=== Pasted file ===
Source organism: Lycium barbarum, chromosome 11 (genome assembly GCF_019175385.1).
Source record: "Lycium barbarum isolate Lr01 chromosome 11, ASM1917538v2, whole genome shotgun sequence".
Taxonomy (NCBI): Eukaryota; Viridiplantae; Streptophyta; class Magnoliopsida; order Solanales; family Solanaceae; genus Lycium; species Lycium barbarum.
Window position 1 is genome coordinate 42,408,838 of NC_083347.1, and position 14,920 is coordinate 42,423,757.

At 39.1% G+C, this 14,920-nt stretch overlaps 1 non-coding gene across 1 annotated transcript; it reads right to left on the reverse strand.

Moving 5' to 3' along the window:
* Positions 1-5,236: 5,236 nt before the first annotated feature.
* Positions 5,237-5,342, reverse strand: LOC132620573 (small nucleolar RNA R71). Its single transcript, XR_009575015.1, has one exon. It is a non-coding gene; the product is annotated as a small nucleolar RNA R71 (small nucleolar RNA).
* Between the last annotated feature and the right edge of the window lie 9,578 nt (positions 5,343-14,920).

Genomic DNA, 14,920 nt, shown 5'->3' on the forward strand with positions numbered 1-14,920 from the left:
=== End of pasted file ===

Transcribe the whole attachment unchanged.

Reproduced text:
Source organism: Lycium barbarum, chromosome 11 (genome assembly GCF_019175385.1).
Source record: "Lycium barbarum isolate Lr01 chromosome 11, ASM1917538v2, whole genome shotgun sequence".
Taxonomy (NCBI): Eukaryota; Viridiplantae; Streptophyta; class Magnoliopsida; order Solanales; family Solanaceae; genus Lycium; species Lycium barbarum.
Window position 1 is genome coordinate 42,408,838 of NC_083347.1, and position 14,920 is coordinate 42,423,757.

At 39.1% G+C, this 14,920-nt stretch overlaps 1 non-coding gene across 1 annotated transcript; it reads right to left on the reverse strand.

Moving 5' to 3' along the window:
* Positions 1-5,236: 5,236 nt before the first annotated feature.
* Positions 5,237-5,342, reverse strand: LOC132620573 (small nucleolar RNA R71). Its single transcript, XR_009575015.1, has one exon. It is a non-coding gene; the product is annotated as a small nucleolar RNA R71 (small nucleolar RNA).
* Between the last annotated feature and the right edge of the window lie 9,578 nt (positions 5,343-14,920).

Genomic DNA, 14,920 nt, shown 5'->3' on the forward strand with positions numbered 1-14,920 from the left: